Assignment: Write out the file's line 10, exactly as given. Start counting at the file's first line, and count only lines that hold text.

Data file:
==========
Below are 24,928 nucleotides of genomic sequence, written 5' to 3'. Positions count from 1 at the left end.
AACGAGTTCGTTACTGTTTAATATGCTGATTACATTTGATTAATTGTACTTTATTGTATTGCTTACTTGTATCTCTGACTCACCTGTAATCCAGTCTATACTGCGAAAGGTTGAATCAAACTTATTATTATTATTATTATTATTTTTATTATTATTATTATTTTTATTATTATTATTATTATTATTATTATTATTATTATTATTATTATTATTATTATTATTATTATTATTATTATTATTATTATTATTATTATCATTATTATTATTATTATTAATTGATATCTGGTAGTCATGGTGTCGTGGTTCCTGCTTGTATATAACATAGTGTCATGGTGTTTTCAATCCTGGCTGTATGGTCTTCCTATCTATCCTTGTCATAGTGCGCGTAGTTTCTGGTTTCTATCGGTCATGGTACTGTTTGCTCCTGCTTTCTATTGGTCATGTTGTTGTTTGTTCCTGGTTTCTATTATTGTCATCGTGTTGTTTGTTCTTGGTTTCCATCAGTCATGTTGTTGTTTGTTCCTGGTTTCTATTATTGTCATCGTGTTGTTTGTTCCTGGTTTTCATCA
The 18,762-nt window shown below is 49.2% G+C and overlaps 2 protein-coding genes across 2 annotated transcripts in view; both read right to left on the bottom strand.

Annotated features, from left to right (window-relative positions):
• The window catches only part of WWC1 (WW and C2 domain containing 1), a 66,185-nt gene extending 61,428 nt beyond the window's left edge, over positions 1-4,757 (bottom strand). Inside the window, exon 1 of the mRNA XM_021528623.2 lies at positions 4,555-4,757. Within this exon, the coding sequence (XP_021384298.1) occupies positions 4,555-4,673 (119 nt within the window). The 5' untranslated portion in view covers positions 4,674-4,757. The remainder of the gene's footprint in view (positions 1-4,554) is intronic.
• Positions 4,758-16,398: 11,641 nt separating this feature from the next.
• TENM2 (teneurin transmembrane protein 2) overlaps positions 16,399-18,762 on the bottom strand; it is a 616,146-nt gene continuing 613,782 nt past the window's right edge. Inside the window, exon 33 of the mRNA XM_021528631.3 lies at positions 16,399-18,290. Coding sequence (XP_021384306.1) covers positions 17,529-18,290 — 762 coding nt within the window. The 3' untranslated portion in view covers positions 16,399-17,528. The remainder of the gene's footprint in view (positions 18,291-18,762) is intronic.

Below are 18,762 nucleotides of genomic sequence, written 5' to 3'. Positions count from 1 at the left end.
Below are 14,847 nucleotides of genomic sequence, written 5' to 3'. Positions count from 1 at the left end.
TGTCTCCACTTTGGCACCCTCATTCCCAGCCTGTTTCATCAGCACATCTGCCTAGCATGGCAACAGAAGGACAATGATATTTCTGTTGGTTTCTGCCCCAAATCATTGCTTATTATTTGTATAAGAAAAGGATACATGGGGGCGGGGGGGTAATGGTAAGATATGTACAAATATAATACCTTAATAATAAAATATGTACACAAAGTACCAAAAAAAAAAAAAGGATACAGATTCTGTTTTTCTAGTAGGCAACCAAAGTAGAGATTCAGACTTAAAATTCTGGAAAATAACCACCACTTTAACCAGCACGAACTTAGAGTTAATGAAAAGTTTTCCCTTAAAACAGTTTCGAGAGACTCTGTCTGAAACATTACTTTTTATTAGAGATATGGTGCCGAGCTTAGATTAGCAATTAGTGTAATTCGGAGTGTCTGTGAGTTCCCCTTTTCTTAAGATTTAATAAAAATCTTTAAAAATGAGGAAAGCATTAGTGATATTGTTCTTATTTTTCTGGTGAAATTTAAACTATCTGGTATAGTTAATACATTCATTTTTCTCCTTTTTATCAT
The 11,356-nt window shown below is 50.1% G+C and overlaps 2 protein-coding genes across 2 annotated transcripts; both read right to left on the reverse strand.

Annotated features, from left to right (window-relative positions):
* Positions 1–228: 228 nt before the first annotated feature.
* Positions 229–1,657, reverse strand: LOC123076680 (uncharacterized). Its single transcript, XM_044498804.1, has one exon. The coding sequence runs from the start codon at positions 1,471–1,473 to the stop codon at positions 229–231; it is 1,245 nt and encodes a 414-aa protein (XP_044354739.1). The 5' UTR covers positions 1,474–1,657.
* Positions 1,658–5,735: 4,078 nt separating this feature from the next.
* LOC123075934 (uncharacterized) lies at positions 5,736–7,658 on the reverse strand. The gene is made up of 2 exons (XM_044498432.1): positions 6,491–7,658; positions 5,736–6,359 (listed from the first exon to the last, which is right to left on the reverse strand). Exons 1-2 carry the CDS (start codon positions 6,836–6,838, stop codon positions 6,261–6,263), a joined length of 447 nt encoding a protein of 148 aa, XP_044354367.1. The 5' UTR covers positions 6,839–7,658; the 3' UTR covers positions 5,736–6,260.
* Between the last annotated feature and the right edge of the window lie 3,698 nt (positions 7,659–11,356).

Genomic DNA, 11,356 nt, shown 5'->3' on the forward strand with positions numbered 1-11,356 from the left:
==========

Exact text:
TGTCTCCACTTTGGCACCCTCATTCCCAGCCTGTTTCATCAGCACATCTGCCTAGCATGGCAACAGAAGGACAATGATATTTCTGTTGGTTTCTGCCCCAAATCATTGCTTATTATTTGTATAAGAAAAGGATACATGGGGGCGGGGGGGTAATGGTAAGATATGTACAAATATAATACCTTAATAATAAAATATGTACACAAAGTACCAAAAAAAAAAAAAGGATACAGATTCTGTTTTTCTAGTAGGCAACCAAAGTAGAGATTCAGACTTAAAATTCTGGAAAATAACCACCACTTTAACCAGCACGAACTTAGAGTTAATGAAAAGTTTTCCCTTAAAACAGTTTCGAGAGACTCTGTCTGAAACATTACTTTTTATTAGAGATATGGTGCCGAGCTTAGATTAGCAATTAGTGTAATTCGGAGTGTCTGTGAGTTCCCCTTTTCTTAAGATTTAATAAAAATCTTTAAAAATGAGGAAAGCATTAGTGATATTGTTCTTATTTTTCTGGTGAAATTTAAACTATCTGGTATAGTTAATACATTCATTTTTCTCCTTTTTATCAT